4) ALTAY COŞKUN & GAIUS STERN: Dynamis in Rome? Revisiting the South Frieze of the Ara Pacis Augustae (in preparation for the first collaborative Black Sea volume, ca. 2020).

Dynamis was the most important queen of the Bosporan Kingdom. She was the granddaughter of Mithradates Eupator, who had incorporated the Kimmerian Bosporos into his inherited realm of Pontos (ca. 110 BC), before squandering all his previous possessions in three wars with Rome. When trying to regain Pontos, her father Pharnakes II fell victim to Asandros, who seized the Bosporan throne and consolidated his rule through his marriage with Dynamis (48/47 BC). In 19 BC, she joined the insurgent Scribonius, who, in turn, was killed when Polemon of Pontos tried to seize the Bosporos (16/14 BC). The coup finally succeeded with the support of Marcus Agrippa, who ordered Dynamis to marry Polemon. Most scholars are convinced that Polemon repudiated her, since he bequeathed Pontos to his younger wife Pythodoris. Connected with this is the widespread belief that she had organized the revolt of the Aspourgianoi against Polemon. This last view gained further support when Brian Rose (1990) cautiously identified Dynamis and her young son Aspourgos on the south frieze of the Ara Pacis Augustae. V.N. Parfenov (1996) modified the interpretation by suggesting that the boy is rather an unknown son of Scribonius. Either interpretation seemed to buttress the view that Dynamis was temporarily removed from the Bosporos, but later returned with hostile intentions. However, an iconographic study of the relief leads to the conclusion that the depicted woman was a teenage girl, most likely Vipsania III, and that she was showing sisterly affection for a Parthian prince living in the house of her father Marcus Agrippa. Moreover, biographical data exclude the possibility that Dynamis had a son with either Asandros or Scribonius. The available evidence is further incompatible with the assumption that Asandrochos, the father of Aspourgos, was identical with Asandros, the husband of Dynamis. Hence, Cassius Dio deserves to be trusted when he surmises that Agrippa and Augustus wanted Dynamis to be the wife of Polemon, obviously to strengthen his legitimacy through her dynastic clout. Since Dynamis lived up to this expectation until the death of Polemon (9/8 BC), Augustus rewarded her by granting her sole rule as amica populi Romani.

3) ALTAY COŞKUN: The Course of Pharnakes’ Pontic and Bosporan Campaigns in 48/47 BC. (ms. completed in April 2019)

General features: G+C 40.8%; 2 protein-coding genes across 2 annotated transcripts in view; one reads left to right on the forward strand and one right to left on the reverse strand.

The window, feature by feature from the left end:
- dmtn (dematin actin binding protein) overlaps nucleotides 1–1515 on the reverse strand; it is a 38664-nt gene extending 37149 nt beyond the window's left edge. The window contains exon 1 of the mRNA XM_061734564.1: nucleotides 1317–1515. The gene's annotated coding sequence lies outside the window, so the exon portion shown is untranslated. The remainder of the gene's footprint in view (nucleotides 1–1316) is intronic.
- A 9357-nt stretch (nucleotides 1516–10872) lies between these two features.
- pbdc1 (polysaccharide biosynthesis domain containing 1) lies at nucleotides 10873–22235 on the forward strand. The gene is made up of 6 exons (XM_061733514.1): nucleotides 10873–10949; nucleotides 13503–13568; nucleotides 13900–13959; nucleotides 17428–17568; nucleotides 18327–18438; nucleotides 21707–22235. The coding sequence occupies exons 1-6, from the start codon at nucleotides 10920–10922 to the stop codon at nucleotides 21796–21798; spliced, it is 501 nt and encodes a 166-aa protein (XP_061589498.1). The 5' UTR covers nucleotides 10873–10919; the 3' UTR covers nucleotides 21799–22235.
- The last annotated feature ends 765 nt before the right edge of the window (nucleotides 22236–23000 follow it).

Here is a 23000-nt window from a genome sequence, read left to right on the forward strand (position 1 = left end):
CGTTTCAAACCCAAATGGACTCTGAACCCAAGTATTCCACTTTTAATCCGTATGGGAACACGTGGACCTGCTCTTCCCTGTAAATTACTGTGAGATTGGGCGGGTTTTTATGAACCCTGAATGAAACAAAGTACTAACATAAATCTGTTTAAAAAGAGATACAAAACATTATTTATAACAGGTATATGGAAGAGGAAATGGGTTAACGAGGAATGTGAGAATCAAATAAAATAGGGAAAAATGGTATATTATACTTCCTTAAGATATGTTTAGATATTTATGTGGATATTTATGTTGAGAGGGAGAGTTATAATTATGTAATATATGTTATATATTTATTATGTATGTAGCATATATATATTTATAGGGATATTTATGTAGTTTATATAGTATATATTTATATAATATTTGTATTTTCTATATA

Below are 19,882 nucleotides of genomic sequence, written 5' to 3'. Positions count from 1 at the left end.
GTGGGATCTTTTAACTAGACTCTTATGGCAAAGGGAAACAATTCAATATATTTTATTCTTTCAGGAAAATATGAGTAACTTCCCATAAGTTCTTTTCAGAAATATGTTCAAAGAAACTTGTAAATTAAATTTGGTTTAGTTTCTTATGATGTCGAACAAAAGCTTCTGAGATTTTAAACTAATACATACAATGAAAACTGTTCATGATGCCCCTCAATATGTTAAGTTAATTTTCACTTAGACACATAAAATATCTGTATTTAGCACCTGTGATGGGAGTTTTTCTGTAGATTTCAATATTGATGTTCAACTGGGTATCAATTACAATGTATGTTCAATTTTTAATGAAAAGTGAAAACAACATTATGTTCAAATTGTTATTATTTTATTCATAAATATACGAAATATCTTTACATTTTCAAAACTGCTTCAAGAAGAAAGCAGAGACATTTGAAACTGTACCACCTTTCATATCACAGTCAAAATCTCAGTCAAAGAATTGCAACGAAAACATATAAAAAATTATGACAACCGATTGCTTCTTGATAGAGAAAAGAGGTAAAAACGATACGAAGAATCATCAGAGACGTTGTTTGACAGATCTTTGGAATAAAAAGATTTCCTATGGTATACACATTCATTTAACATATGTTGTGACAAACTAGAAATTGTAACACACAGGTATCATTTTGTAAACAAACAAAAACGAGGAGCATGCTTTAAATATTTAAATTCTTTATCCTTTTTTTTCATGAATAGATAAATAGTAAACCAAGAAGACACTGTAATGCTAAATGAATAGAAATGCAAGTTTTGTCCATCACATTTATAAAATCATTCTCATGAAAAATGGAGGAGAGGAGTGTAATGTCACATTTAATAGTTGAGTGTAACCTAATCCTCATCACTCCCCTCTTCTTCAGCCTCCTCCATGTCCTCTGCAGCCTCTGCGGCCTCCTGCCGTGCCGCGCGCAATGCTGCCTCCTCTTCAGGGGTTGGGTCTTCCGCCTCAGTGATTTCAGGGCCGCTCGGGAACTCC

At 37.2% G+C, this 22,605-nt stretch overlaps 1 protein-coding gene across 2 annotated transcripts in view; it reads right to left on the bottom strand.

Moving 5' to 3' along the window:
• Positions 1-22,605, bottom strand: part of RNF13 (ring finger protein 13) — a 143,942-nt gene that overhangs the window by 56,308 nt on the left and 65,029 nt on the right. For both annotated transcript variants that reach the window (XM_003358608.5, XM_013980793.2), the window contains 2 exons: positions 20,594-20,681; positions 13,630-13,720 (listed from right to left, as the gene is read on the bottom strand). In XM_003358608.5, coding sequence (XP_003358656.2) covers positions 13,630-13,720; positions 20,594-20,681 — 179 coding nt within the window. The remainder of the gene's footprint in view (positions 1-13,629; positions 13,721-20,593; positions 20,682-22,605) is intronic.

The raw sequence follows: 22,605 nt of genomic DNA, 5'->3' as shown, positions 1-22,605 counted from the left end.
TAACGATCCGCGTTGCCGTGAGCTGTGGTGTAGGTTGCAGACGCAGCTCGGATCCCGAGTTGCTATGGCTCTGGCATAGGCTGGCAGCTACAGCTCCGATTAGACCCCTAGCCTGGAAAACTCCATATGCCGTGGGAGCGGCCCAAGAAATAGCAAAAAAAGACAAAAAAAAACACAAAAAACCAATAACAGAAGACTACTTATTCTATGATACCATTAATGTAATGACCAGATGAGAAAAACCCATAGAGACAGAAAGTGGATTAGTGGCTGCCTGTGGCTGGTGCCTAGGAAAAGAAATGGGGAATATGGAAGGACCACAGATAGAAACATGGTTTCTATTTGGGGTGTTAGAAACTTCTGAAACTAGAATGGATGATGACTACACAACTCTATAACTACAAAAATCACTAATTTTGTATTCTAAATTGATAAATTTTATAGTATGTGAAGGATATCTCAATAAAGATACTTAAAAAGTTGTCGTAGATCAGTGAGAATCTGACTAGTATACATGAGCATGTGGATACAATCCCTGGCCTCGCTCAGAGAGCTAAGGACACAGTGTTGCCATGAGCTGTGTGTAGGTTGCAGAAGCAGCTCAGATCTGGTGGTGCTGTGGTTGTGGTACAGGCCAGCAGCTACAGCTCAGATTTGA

Appian’s account of Pharnakes’ Pontic campaign (Mithr. 120.590–595) conveys the impression that the king of the Bosporos started his attack on Asia Minor by attacking Sinope from the sea. The end of the narrative, however, raises some doubts as to whether the king had a fleet at his disposition. It is therefore a plausible hypothesis that Pharnakes’ land forces had marched through Kolchis to invade Asia Minor. The Bellum Alexandrinum (34–78) and Cassius Dio (42.45–47) confirm this view and allow us to complete the picture. Seeming contradictions disappear, once we concede that Armenia (Minor) denoted the entire former Mithradatic territory in Anatolia east of the river Halys, or at least east of the river Iris. Pharnakes progressed along the south-eastern coast of the Black Sea, before turning south at the mouth of the Iris. This way, he reached northern Kappadokia, but withdrew to Pontic Armenia after the diplomatic intervention of the proconsul Cn. Domitius Calvinus. When negotiations failed, Pharnakes defeated the Romans and their allies at Nikopolis, whence he expanded further west into Paphlagonian Pontos. News of Asandros’ revolt in the Bosporos caused his army to march back east, but the unexpected arrival of Caesar induced him to turn back once more. In the meantime, he ordered allied forces to gather on the Taman peninsula, while Asandros was extending his control over the European parts of the kingdom. Beaten by Caesar at Zela, Pharnakes fled to Sinope, and was so desperate to escape Calvinus that he killed the last 1,000 horses, to evacuate their riders by sea on randomly confiscated ships. Together with his allies, he was able to retake Theodosia and Pantikapaion, but was defeated regardless by Asandros no later than early September 47 BC. Appian’s account thus emerges as largely reliable regarding facts, whereas distortions are due to his arbitrary selection of details and skewed causalities. These are best explained with the literary design of his narrative and its underlying moral lesson.